April 26, 2017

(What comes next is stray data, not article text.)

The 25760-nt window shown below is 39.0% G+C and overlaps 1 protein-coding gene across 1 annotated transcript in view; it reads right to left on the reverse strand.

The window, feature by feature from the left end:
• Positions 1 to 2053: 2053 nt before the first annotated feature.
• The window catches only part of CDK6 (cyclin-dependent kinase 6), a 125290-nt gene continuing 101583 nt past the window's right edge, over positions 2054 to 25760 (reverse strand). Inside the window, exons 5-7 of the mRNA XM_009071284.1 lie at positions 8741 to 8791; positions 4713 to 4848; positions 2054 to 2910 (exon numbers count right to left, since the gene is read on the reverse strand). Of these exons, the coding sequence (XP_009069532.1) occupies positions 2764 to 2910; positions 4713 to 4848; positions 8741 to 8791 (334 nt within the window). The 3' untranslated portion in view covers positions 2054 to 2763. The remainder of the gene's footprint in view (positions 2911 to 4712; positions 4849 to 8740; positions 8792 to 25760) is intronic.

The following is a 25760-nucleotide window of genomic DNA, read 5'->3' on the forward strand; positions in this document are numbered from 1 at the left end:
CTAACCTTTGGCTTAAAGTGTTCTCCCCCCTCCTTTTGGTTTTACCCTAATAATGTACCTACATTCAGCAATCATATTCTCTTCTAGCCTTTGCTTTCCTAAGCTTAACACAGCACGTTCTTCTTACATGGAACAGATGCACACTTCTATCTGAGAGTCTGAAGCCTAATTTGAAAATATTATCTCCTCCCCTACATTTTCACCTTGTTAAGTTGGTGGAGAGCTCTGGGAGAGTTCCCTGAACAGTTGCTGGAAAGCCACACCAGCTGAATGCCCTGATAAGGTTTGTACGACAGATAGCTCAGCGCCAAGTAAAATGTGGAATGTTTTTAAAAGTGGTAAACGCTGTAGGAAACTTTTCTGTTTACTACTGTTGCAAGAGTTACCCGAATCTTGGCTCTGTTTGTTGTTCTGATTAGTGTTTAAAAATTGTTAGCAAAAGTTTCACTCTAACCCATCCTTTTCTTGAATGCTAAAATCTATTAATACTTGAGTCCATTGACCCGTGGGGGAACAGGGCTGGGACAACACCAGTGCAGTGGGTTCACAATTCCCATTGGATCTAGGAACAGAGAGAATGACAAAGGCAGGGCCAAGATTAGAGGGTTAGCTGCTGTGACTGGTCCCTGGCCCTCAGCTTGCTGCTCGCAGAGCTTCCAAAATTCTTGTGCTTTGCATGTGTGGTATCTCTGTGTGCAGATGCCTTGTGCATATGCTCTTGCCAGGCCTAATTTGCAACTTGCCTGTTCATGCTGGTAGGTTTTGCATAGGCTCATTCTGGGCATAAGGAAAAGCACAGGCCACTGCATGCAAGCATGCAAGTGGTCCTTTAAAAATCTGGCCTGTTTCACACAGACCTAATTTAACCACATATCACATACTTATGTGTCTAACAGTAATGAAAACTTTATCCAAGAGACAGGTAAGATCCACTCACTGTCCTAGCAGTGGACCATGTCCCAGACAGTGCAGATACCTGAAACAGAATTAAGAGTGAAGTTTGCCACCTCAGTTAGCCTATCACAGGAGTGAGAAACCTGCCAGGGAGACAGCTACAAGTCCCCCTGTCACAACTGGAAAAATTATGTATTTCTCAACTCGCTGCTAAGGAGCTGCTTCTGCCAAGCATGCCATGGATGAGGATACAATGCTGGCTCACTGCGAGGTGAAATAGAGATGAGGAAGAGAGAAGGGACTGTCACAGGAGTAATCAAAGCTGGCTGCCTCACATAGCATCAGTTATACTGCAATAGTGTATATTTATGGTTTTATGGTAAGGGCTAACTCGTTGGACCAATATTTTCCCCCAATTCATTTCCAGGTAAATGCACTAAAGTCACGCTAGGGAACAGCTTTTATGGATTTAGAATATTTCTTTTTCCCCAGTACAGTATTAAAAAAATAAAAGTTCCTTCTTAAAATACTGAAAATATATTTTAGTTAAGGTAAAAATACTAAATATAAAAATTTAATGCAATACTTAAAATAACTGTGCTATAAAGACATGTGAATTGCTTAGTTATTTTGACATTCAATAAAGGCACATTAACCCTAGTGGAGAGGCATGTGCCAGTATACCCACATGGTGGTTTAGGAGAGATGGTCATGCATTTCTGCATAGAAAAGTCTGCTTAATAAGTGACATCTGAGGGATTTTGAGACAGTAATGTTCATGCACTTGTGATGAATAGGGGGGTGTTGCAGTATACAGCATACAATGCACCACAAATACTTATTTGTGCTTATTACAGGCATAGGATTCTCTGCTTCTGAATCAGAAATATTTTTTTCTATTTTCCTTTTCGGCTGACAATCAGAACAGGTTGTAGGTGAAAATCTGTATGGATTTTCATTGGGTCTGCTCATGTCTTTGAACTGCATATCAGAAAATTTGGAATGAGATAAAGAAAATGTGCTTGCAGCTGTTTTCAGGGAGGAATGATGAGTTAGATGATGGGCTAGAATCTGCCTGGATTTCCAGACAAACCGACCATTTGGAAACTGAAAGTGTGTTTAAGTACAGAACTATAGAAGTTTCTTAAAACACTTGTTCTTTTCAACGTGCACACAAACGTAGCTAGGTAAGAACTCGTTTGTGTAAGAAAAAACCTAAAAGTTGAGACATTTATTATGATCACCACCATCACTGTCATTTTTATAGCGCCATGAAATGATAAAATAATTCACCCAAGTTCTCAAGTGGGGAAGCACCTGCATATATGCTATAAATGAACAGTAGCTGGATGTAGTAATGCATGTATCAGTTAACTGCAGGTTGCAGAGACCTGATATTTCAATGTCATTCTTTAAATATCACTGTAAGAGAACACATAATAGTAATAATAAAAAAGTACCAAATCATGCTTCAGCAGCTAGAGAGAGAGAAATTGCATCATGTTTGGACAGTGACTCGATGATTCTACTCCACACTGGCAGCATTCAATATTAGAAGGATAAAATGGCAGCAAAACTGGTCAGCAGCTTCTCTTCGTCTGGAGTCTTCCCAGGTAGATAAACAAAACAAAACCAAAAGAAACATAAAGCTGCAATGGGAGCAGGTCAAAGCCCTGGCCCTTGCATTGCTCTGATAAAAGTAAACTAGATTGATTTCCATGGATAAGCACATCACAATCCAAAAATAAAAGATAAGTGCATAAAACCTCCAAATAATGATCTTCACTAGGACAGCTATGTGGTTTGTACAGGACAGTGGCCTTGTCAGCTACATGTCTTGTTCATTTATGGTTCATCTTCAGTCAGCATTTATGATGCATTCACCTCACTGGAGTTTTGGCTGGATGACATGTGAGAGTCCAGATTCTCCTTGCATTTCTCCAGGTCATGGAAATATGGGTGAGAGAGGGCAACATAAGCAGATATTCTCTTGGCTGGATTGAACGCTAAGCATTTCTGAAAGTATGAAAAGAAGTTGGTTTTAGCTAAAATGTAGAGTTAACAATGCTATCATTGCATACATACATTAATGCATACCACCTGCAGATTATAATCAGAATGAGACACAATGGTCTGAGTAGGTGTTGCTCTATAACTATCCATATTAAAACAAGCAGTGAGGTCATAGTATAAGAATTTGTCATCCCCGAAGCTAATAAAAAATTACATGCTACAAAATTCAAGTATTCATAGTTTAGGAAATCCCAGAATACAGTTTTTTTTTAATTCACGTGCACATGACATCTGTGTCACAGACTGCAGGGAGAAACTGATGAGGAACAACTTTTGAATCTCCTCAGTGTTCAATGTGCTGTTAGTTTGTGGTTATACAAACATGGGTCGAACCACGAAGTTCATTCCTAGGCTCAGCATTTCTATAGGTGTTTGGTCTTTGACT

The actors’ transformation happens gradually, in front of us, before the lights go down. As the audience settles in at the Theater at St. Clement’s, the performers pluck items of rich clothing from the bounty laid out onstage — a laced corset here, a gilt-edged ruff there — and piece by piece become inhabitants of Hamlet’s world, not ours. “Hamlet. A Version” is a riff on Shakespeare with no tiresome sentinels on the battlements, spying the ghost of the recently dead king. A politically minded caper by the Russian writer and dissident Boris Akunin, known for his detective novels, it starts with a dissolute Hamlet exercising a little droit du seigneur, groping an alarmed Ophelia in plain sight of her father and brother. At two acts and 100 minutes, there is little plumbing of Hamlet’s psyche in this exceedingly handsome, surface-skimming production by Irina Gachechiladze. “To be or not to be, who cares?” the Prince of Denmark (Matt Weiss) says, or said on Monday night, anyway; the line is not in Mr. Akunin’s script. In either case, this is a play about intrigue: amid palace dysfunction, a corpse-strewn power grab.